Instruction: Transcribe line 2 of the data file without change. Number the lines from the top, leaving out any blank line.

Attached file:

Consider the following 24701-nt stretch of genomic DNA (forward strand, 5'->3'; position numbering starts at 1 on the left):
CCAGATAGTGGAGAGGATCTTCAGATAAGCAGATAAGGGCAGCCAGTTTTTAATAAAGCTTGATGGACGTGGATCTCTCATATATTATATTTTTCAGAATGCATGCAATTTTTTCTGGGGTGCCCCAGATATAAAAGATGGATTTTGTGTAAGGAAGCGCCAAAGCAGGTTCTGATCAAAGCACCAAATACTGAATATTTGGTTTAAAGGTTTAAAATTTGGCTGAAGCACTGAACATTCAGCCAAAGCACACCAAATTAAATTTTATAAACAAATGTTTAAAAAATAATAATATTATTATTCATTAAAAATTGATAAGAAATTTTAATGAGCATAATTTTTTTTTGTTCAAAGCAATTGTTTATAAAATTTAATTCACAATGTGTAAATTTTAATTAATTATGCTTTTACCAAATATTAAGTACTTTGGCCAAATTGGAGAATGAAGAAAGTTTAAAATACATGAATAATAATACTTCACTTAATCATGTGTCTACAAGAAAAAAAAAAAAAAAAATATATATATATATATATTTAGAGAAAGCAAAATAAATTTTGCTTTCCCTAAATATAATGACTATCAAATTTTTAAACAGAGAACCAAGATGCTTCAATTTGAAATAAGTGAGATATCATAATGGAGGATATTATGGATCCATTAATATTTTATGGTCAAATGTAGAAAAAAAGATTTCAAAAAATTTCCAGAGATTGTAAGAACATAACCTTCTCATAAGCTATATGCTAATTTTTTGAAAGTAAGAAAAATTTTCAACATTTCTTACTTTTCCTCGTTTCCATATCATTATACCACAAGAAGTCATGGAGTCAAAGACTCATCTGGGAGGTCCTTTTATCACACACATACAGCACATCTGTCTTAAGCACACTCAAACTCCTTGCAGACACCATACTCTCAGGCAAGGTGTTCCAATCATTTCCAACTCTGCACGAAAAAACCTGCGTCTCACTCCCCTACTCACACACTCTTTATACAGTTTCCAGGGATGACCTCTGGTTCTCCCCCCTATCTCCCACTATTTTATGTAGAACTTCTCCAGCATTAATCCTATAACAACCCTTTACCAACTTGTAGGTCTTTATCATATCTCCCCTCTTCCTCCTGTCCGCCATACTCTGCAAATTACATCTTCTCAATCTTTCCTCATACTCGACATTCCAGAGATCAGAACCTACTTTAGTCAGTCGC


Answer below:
CCAGATAGTGGAGAGGATCTTCAGATAAGCAGATAAGGGCAGCCAGTTTTTAATAAAGCTTGATGGACGTGGATCTCTCATATATTATATTTTTCAGAATGCATGCAATTTTTTCTGGGGTGCCCCAGATATAAAAGATGGATTTTGTGTAAGGAAGCGCCAAAGCAGGTTCTGATCAAAGCACCAAATACTGAATATTTGGTTTAAAGGTTTAAAATTTGGCTGAAGCACTGAACATTCAGCCAAAGCACACCAAATTAAATTTTATAAACAAATGTTTAAAAAATAATAATATTATTATTCATTAAAAATTGATAAGAAATTTTAATGAGCATAATTTTTTTTTGTTCAAAGCAATTGTTTATAAAATTTAATTCACAATGTGTAAATTTTAATTAATTATGCTTTTACCAAATATTAAGTACTTTGGCCAAATTGGAGAATGAAGAAAGTTTAAAATACATGAATAATAATACTTCACTTAATCATGTGTCTACAAGAAAAAAAAAAAAAAAAATATATATATATATATATTTAGAGAAAGCAAAATAAATTTTGCTTTCCCTAAATATAATGACTATCAAATTTTTAAACAGAGAACCAAGATGCTTCAATTTGAAATAAGTGAGATATCATAATGGAGGATATTATGGATCCATTAATATTTTATGGTCAAATGTAGAAAAAAAGATTTCAAAAAATTTCCAGAGATTGTAAGAACATAACCTTCTCATAAGCTATATGCTAATTTTTTGAAAGTAAGAAAAATTTTCAACATTTCTTACTTTTCCTCGTTTCCATATCATTATACCACAAGAAGTCATGGAGTCAAAGACTCATCTGGGAGGTCCTTTTATCACACACATACAGCACATCTGTCTTAAGCACACTCAAACTCCTTGCAGACACCATACTCTCAGGCAAGGTGTTCCAATCATTTCCAACTCTGCACGAAAAAACCTGCGTCTCACTCCCCTACTCACACACTCTTTATACAGTTTCCAGGGATGACCTCTGGTTCTCCCCCCTATCTCCCACTATTTTATGTAGAACTTCTCCAGCATTAATCCTATAACAACCCTTTACCAACTTGTAGGTCTTTATCATATCTCCCCTCTTCCTCCTGTCCGCCATACTCTGCAAATTACATCTTCTCAATCTTTCCTCATACTCGACATTCCAGAGATCAGAACCTACTTTAGTCAGTCGC